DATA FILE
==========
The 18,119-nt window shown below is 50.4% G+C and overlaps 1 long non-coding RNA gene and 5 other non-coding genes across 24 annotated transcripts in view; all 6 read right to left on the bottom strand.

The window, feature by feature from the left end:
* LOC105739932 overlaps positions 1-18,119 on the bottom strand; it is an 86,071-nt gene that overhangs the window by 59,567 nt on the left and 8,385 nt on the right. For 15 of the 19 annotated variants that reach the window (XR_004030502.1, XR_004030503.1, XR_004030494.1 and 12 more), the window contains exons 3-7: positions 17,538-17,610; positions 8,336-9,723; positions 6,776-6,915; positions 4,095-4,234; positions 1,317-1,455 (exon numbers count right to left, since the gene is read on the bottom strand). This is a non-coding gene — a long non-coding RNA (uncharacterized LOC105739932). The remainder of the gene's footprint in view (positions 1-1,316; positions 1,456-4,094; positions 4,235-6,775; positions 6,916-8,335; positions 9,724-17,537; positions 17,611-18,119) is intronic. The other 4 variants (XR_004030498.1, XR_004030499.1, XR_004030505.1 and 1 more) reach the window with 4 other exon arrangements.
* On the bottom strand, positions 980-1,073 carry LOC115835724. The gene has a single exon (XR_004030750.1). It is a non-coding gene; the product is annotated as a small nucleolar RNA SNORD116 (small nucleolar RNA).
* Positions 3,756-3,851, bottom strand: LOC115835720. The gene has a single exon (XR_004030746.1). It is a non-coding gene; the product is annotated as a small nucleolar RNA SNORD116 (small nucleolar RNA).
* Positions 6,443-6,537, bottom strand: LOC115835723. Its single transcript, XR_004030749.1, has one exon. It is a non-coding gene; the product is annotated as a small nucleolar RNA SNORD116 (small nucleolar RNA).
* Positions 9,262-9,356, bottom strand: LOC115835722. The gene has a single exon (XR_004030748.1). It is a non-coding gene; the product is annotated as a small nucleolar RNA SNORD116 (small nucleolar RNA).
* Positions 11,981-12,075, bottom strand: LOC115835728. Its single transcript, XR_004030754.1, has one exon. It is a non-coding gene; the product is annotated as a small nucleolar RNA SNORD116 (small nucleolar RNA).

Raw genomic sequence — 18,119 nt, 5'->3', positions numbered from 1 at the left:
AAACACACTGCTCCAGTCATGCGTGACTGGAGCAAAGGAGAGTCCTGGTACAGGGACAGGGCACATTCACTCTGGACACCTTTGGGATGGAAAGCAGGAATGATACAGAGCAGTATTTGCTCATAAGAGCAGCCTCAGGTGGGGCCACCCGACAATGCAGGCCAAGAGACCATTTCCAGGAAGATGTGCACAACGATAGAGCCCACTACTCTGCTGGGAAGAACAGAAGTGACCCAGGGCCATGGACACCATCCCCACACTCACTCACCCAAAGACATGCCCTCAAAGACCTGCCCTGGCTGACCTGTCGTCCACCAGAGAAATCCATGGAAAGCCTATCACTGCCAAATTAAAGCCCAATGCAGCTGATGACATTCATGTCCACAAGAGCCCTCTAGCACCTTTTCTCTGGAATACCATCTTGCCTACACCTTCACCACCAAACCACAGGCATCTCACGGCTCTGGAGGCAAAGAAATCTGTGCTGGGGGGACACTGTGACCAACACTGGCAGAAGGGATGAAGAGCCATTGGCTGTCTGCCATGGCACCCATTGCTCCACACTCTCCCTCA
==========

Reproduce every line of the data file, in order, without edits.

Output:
The 18,119-nt window shown below is 50.4% G+C and overlaps 1 long non-coding RNA gene and 5 other non-coding genes across 24 annotated transcripts in view; all 6 read right to left on the bottom strand.

The window, feature by feature from the left end:
* LOC105739932 overlaps positions 1-18,119 on the bottom strand; it is an 86,071-nt gene that overhangs the window by 59,567 nt on the left and 8,385 nt on the right. For 15 of the 19 annotated variants that reach the window (XR_004030502.1, XR_004030503.1, XR_004030494.1 and 12 more), the window contains exons 3-7: positions 17,538-17,610; positions 8,336-9,723; positions 6,776-6,915; positions 4,095-4,234; positions 1,317-1,455 (exon numbers count right to left, since the gene is read on the bottom strand). This is a non-coding gene — a long non-coding RNA (uncharacterized LOC105739932). The remainder of the gene's footprint in view (positions 1-1,316; positions 1,456-4,094; positions 4,235-6,775; positions 6,916-8,335; positions 9,724-17,537; positions 17,611-18,119) is intronic. The other 4 variants (XR_004030498.1, XR_004030499.1, XR_004030505.1 and 1 more) reach the window with 4 other exon arrangements.
* On the bottom strand, positions 980-1,073 carry LOC115835724. The gene has a single exon (XR_004030750.1). It is a non-coding gene; the product is annotated as a small nucleolar RNA SNORD116 (small nucleolar RNA).
* Positions 3,756-3,851, bottom strand: LOC115835720. The gene has a single exon (XR_004030746.1). It is a non-coding gene; the product is annotated as a small nucleolar RNA SNORD116 (small nucleolar RNA).
* Positions 6,443-6,537, bottom strand: LOC115835723. Its single transcript, XR_004030749.1, has one exon. It is a non-coding gene; the product is annotated as a small nucleolar RNA SNORD116 (small nucleolar RNA).
* Positions 9,262-9,356, bottom strand: LOC115835722. The gene has a single exon (XR_004030748.1). It is a non-coding gene; the product is annotated as a small nucleolar RNA SNORD116 (small nucleolar RNA).
* Positions 11,981-12,075, bottom strand: LOC115835728. Its single transcript, XR_004030754.1, has one exon. It is a non-coding gene; the product is annotated as a small nucleolar RNA SNORD116 (small nucleolar RNA).

Raw genomic sequence — 18,119 nt, 5'->3', positions numbered from 1 at the left:
AAACACACTGCTCCAGTCATGCGTGACTGGAGCAAAGGAGAGTCCTGGTACAGGGACAGGGCACATTCACTCTGGACACCTTTGGGATGGAAAGCAGGAATGATACAGAGCAGTATTTGCTCATAAGAGCAGCCTCAGGTGGGGCCACCCGACAATGCAGGCCAAGAGACCATTTCCAGGAAGATGTGCACAACGATAGAGCCCACTACTCTGCTGGGAAGAACAGAAGTGACCCAGGGCCATGGACACCATCCCCACACTCACTCACCCAAAGACATGCCCTCAAAGACCTGCCCTGGCTGACCTGTCGTCCACCAGAGAAATCCATGGAAAGCCTATCACTGCCAAATTAAAGCCCAATGCAGCTGATGACATTCATGTCCACAAGAGCCCTCTAGCACCTTTTCTCTGGAATACCATCTTGCCTACACCTTCACCACCAAACCACAGGCATCTCACGGCTCTGGAGGCAAAGAAATCTGTGCTGGGGGGACACTGTGACCAACACTGGCAGAAGGGATGAAGAGCCATTGGCTGTCTGCCATGGCACCCATTGCTCCACACTCTCCCTCA